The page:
A deadly new synthetic opioid drug, “Pink” (also known as U-47700) has already killed 80 people nationwide. The untested opioid is available in powder, pill or liquid form, and is easy to find and buy. Law enforcement says the new drug is nearly eight times more powerful than heroin, and they expect it to kill more people as its popularity grows.

While “pink” is not yet a common drug, hospitals are seeing more overdoses from it, and overdoses have occurred across the U.S. in different age groups. The substance, like many opioid drugs, is highly addictive.

Where Did “Pink” Come From?

Pink’s formula was derived from a formula once owned by Upjohn, the pharmaceutical company that developed the drug in 1978. The drug was never sold or tested on humans, but it was formulated to be an alternative to morphine. Opportunistic drug dealers formulated their own version by studying the formula from online patent records and old medical journals. Some sellers of the drug originate in China, while other sellers are located here in the U.S. None of sellers purport to be doctors and most of the items they sell are labeled “not for human consumption” in an attempt to avoid liability.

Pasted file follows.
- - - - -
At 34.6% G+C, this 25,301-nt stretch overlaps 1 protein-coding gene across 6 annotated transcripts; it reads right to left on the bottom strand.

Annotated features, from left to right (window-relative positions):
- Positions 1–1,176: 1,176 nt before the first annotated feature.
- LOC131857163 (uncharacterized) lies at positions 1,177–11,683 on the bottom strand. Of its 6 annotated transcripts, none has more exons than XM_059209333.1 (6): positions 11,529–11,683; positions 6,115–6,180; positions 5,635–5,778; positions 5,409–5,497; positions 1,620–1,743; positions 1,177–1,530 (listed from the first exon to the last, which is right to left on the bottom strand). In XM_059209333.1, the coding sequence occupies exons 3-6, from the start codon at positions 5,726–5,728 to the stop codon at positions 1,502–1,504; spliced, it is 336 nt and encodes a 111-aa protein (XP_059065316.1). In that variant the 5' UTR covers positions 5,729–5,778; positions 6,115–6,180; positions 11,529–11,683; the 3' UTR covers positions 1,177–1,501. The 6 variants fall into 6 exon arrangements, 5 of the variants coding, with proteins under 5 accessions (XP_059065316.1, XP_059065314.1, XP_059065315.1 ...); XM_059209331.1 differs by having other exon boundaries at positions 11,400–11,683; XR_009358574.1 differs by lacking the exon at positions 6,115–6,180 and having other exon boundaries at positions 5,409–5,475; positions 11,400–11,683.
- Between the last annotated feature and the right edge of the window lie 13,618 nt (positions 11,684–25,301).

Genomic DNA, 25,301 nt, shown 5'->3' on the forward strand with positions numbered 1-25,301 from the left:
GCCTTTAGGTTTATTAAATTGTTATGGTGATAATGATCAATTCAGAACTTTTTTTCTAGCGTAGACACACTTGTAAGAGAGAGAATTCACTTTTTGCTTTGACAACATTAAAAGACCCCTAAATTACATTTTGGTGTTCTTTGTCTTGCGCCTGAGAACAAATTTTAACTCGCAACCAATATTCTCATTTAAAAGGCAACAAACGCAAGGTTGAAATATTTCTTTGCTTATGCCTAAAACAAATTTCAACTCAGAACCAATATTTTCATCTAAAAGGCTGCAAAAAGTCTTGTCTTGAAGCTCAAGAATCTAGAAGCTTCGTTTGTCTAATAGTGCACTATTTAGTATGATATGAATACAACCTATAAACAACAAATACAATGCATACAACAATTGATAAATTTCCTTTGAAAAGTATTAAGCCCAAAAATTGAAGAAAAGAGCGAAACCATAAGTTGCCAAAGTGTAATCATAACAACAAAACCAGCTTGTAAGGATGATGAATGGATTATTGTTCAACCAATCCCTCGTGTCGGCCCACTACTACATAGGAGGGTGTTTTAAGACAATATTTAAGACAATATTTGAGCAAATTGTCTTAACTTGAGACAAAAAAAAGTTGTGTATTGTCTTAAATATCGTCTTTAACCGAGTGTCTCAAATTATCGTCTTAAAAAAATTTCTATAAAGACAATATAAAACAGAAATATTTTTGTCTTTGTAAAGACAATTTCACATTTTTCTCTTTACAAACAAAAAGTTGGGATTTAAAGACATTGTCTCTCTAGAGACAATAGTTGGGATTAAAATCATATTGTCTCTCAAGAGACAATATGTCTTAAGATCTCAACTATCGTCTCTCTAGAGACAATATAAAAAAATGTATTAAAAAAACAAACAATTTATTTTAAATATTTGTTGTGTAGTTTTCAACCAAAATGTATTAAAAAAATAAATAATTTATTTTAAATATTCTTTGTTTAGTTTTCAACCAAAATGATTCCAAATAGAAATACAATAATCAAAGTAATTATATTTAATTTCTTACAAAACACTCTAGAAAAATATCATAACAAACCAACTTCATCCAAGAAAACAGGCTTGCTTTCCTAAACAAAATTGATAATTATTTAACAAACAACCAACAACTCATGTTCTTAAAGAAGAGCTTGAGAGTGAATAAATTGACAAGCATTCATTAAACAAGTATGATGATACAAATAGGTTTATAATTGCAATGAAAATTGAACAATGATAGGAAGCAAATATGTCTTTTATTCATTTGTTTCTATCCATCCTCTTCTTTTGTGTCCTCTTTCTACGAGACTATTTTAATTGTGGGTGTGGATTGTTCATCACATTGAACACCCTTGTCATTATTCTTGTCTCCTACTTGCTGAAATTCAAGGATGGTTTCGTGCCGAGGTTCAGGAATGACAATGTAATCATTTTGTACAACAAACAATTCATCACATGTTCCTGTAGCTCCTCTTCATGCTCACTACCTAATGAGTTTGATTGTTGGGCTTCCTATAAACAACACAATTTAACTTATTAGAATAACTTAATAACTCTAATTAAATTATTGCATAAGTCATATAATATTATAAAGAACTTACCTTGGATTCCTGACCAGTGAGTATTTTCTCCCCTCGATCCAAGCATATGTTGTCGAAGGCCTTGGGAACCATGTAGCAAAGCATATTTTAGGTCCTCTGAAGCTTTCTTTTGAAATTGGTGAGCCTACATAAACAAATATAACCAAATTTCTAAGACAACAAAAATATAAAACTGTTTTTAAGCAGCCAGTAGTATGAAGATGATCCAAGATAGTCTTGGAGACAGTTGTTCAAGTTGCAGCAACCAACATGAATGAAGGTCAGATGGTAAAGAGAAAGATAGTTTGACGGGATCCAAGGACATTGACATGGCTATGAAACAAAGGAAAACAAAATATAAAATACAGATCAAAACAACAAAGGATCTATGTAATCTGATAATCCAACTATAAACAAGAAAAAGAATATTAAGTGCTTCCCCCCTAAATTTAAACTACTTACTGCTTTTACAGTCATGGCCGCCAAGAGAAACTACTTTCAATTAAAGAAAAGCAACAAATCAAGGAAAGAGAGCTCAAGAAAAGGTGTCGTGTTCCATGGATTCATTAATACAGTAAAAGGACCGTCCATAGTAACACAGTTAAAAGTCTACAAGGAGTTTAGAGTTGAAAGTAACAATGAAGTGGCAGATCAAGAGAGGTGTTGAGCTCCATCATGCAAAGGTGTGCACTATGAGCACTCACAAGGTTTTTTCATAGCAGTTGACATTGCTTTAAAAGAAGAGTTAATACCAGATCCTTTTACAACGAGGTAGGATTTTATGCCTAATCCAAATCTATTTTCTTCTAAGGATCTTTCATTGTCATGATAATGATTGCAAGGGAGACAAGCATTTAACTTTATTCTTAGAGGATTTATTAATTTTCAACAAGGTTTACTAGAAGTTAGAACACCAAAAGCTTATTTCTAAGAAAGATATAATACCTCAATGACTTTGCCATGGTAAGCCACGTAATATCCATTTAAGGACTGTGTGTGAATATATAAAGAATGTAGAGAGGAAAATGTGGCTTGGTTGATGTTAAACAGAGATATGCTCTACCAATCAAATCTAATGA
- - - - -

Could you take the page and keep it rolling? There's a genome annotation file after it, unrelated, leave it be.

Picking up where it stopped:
Like many synthetic drugs sold on the internet, the drug’s mixture and content can vary from supplier to supplier. Some drugs marketed as “pink” have been found to contain fentanyl as well. There is no regulation of these drugs whatsoever.

Is Pink a Legal Drug?

Pink is technically legal, but only because it’s “new”. On September 7th, the U.S. Drug Enforcement Agency proposed a temporary placement of the drug on the Schedule I list of controlled substances , which can take up to three years to review and implement. Critics hope that the DEA speeds up the process in order to save lives.

Law enforcement is vigilant in many of the regions touched by the opiate epidemic, and legislators are taking note.

Rep. Joseph M. McNamara, the Chairman of the House Committee on Health, Education and Welfare, recently announced that he will pre-file legislation to ban online sales of U-47700 entirely. In places like Florida, where 10% of fatal overdoses have occurred, local government banned the drug quickly.

The deadliest aspect of the drug is the fact that it hasn’t been outlawed yet.


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